Decking the Halls

A Scripted Freelance Writer Writing Sample

When we moved into our house, the perennial border needed a lot of work. I've posted "before" photos of the border before, but these were really process shots showing what it looked like after we dug out or trimmed back a ton of overgrown stuff. I guess you could call them the "blank slate" pictures.

One of the worst parts of the border back in the winter of 2010 was the holly bush, which clearly hadn't been pruned for several seasons: [photo] The tall tree in the front was a flowering pear tree that we chopped down a few months after this photo was taken. (Who plants a pear tree that doesn't produce pears? Clearly, that didn't belong in our future orchard space.) Behind that tall tree, against the house, are the holly bushes. The male one (against the porch to the right) is nice and compact, and needed only a trim to shape it up. But to the left of that (on the corner of the house where it meets the porch) is the female holly. Here you can see that it looks less like a bush than a scraggly tree. It was awful. Botanical note: the female holly is the one that bears the bright red (and poisonous) berries in the winter. For pollination to work and berries to grow, a male holly is needed nearby. Both have tiny white flowers in the spring, but only the female has berries. We thought about just ripping out both, but the male bush was (and still is) a really nice foundation plant. We could have chopped down the female one entirely, but the red berries were really beautiful in the winter, and the birds loved them as well. (I'm not much of a bird-watcher, but that first winter we saw birds that we had to look up because we had never seen them before.) So we ended up cutting that thing waaaaaaay back: [photo] This picture doesn't even do it justice, because it has grown back some over the summer. We weren't sure what would happen when we cut it back to two small trunks with just a couple branches left, but it's starting to fill in. We are hoping that with careful pruning we can coax it into a better shape over the next few years. It's not much to look at right now, but when it's surrounded by the other plants in the border in the summer, it's not so bad. December is the traditional time to prune holly, whether to keep it in shape or to decorate. The bright red berries in winter are really pretty. This winter we have a total of just one berry, though, because we pruned it back so hard this spring: I left this one out for the lucky bird that finds it later this winter. But I did cut several branches to bring in for holiday decoration: [photo] As you can see, I have literally decked the hall with boughs of holly. (OK, so if you've never been to my house, you'll just have to trust me that this is indeed the center hall: when you come in the front door these doorways are on either side to get to the dining room or living room.) Working with holly is not actually all that pleasant. The points of the leaves are sharp like thorns, and because the leaves are so stiff that they stab you pretty effectively. Between wiring the branches together, tying the ribbon, and tacking it to the top of the door frames, my hands definitely got cut up. This lead Kirk to comment that maybe "fa la la la la" doesn't actually mean what we think it means, but was really the F-bomb of its time. Makes sense to me!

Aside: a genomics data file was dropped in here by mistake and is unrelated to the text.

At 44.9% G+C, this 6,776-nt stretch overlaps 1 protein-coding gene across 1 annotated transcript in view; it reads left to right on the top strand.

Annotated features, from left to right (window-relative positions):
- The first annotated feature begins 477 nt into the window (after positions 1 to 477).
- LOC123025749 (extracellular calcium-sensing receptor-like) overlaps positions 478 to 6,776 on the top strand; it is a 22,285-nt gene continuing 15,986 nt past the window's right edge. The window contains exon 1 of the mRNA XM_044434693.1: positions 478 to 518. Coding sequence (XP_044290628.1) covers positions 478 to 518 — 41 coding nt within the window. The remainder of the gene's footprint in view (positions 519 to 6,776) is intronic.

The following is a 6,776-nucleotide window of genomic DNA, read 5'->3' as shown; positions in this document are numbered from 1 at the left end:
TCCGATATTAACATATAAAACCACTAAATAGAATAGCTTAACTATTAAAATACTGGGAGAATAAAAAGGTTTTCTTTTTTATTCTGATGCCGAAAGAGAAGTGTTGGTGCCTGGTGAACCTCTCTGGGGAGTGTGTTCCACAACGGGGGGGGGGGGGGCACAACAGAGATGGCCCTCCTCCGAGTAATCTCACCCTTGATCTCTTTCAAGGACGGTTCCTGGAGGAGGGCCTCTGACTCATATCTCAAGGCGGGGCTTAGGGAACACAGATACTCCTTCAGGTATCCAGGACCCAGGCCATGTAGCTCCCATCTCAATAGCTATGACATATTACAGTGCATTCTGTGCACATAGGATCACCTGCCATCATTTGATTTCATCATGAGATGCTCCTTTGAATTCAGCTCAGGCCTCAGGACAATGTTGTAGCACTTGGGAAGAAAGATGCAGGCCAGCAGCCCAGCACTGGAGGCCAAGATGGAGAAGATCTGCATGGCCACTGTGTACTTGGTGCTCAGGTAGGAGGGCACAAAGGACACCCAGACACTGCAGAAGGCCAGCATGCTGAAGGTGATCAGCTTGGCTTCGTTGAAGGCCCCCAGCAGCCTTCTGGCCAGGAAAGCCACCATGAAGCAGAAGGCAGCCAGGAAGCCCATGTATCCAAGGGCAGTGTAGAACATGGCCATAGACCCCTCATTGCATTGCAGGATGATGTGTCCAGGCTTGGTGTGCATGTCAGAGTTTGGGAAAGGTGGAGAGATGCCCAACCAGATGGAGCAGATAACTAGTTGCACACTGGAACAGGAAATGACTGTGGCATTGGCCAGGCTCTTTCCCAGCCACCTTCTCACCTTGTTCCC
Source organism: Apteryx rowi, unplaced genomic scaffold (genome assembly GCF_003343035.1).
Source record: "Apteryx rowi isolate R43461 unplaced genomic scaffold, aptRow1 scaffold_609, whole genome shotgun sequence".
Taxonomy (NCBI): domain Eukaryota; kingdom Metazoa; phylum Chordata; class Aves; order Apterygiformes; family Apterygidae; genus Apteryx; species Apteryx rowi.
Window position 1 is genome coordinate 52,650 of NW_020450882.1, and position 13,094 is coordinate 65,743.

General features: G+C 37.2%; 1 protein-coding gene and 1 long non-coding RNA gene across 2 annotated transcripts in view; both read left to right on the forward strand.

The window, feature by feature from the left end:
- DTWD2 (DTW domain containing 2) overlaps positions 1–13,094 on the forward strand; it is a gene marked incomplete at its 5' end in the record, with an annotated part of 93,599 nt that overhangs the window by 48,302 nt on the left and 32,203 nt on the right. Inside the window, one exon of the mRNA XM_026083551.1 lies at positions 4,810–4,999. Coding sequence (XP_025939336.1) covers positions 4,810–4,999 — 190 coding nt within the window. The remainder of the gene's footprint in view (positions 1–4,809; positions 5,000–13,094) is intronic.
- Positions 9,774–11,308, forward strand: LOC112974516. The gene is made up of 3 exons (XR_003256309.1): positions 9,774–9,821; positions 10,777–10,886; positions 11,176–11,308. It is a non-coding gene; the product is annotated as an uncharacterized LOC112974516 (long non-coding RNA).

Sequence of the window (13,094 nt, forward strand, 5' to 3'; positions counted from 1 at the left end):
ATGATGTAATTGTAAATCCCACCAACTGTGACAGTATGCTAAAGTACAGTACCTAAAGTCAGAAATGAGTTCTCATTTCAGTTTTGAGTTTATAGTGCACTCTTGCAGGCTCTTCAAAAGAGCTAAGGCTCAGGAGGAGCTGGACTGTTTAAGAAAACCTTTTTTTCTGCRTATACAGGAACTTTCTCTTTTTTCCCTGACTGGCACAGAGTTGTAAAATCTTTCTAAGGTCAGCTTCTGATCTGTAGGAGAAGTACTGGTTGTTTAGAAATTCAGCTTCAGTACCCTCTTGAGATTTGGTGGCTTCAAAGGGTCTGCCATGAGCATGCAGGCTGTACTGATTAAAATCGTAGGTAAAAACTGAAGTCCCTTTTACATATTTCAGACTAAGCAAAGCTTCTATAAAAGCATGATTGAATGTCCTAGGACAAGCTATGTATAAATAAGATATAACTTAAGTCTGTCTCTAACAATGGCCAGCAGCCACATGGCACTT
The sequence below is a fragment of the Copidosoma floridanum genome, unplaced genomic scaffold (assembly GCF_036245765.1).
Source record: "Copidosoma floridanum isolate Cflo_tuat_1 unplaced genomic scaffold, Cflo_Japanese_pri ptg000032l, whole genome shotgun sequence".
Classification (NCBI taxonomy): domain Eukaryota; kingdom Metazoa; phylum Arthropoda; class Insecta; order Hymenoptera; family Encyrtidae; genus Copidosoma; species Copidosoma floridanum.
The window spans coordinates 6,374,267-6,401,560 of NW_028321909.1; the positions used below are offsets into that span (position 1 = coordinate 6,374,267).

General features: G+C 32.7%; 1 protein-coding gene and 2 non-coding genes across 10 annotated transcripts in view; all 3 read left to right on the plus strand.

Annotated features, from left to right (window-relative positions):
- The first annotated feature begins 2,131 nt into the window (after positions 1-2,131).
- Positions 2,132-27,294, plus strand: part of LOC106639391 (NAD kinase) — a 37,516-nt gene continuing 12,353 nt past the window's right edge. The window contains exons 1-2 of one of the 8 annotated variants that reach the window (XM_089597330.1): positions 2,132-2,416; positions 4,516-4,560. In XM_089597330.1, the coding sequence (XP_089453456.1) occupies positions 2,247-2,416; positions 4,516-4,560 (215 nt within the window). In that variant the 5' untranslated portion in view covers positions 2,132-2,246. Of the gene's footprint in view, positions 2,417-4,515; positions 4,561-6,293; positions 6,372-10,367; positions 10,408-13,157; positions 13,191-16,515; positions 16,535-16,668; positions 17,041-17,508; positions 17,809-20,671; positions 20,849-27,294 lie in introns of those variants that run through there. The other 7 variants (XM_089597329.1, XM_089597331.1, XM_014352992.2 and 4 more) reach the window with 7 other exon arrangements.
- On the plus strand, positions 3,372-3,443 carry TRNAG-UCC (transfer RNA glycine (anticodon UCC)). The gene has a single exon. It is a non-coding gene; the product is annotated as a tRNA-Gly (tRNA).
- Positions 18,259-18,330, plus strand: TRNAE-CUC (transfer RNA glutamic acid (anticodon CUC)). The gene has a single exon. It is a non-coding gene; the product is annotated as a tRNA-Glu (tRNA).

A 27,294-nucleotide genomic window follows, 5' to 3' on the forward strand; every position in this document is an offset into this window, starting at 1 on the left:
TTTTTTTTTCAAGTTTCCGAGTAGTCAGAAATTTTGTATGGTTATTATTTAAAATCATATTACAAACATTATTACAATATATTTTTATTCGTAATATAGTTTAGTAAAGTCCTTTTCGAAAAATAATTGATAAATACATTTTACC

Elizabeth T

Newburyport, Massachusetts, United States • Last online about 4 hours

Elizabeth Trach is a professional writer with experience writing online catalog copy, video scripts, press releases, landing pages for home decor and construction company websites, and how-to articles on dozens of fresh DIY topics. She is an expert blogger with a knack for breaking down complex topics into friendly, easily-digestible posts. With a Renassiance woman's interest in all forms of creative expression and human interest, she loves to dig into research for her writing projects. Her broad knowledge base elevates her work for clients and makes their projects sing. Elizabeth holds a master's degree in English and creative writing. Her ability to craft a well-turned metaphor sets apart her commercial writing, and her debut short story collection was published by Annorlunda Books in 2017. She’s also a master gardener who has wri...

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